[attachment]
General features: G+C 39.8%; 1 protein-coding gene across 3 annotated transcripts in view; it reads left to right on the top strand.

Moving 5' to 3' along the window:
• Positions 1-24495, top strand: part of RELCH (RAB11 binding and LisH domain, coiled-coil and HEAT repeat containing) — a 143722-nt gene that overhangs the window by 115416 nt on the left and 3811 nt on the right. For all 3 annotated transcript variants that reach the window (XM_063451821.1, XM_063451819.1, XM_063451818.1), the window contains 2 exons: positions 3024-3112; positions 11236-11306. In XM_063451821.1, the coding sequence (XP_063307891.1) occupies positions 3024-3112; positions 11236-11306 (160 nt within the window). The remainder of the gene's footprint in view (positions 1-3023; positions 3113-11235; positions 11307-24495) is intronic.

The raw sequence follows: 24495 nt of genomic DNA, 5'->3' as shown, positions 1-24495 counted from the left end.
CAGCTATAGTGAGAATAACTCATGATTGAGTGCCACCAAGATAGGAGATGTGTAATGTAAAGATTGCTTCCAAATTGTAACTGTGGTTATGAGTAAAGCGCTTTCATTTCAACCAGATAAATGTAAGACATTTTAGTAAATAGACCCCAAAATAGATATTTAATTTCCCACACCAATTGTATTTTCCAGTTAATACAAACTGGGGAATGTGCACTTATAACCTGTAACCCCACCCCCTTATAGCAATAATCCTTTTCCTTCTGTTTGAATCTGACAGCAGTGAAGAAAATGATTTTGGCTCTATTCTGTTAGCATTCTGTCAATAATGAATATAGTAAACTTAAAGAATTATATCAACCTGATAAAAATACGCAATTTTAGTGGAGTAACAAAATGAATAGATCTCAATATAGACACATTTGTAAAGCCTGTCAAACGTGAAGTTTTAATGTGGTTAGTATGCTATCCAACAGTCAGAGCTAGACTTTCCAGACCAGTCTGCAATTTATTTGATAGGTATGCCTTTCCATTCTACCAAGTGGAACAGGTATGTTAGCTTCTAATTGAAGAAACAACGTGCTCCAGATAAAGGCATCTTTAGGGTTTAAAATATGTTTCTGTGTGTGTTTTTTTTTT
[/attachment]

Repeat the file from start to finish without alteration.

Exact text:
General features: G+C 39.8%; 1 protein-coding gene across 3 annotated transcripts in view; it reads left to right on the top strand.

Moving 5' to 3' along the window:
• Positions 1-24495, top strand: part of RELCH (RAB11 binding and LisH domain, coiled-coil and HEAT repeat containing) — a 143722-nt gene that overhangs the window by 115416 nt on the left and 3811 nt on the right. For all 3 annotated transcript variants that reach the window (XM_063451821.1, XM_063451819.1, XM_063451818.1), the window contains 2 exons: positions 3024-3112; positions 11236-11306. In XM_063451821.1, the coding sequence (XP_063307891.1) occupies positions 3024-3112; positions 11236-11306 (160 nt within the window). The remainder of the gene's footprint in view (positions 1-3023; positions 3113-11235; positions 11307-24495) is intronic.

The raw sequence follows: 24495 nt of genomic DNA, 5'->3' as shown, positions 1-24495 counted from the left end.
CAGCTATAGTGAGAATAACTCATGATTGAGTGCCACCAAGATAGGAGATGTGTAATGTAAAGATTGCTTCCAAATTGTAACTGTGGTTATGAGTAAAGCGCTTTCATTTCAACCAGATAAATGTAAGACATTTTAGTAAATAGACCCCAAAATAGATATTTAATTTCCCACACCAATTGTATTTTCCAGTTAATACAAACTGGGGAATGTGCACTTATAACCTGTAACCCCACCCCCTTATAGCAATAATCCTTTTCCTTCTGTTTGAATCTGACAGCAGTGAAGAAAATGATTTTGGCTCTATTCTGTTAGCATTCTGTCAATAATGAATATAGTAAACTTAAAGAATTATATCAACCTGATAAAAATACGCAATTTTAGTGGAGTAACAAAATGAATAGATCTCAATATAGACACATTTGTAAAGCCTGTCAAACGTGAAGTTTTAATGTGGTTAGTATGCTATCCAACAGTCAGAGCTAGACTTTCCAGACCAGTCTGCAATTTATTTGATAGGTATGCCTTTCCATTCTACCAAGTGGAACAGGTATGTTAGCTTCTAATTGAAGAAACAACGTGCTCCAGATAAAGGCATCTTTAGGGTTTAAAATATGTTTCTGTGTGTGTTTTTTTTTT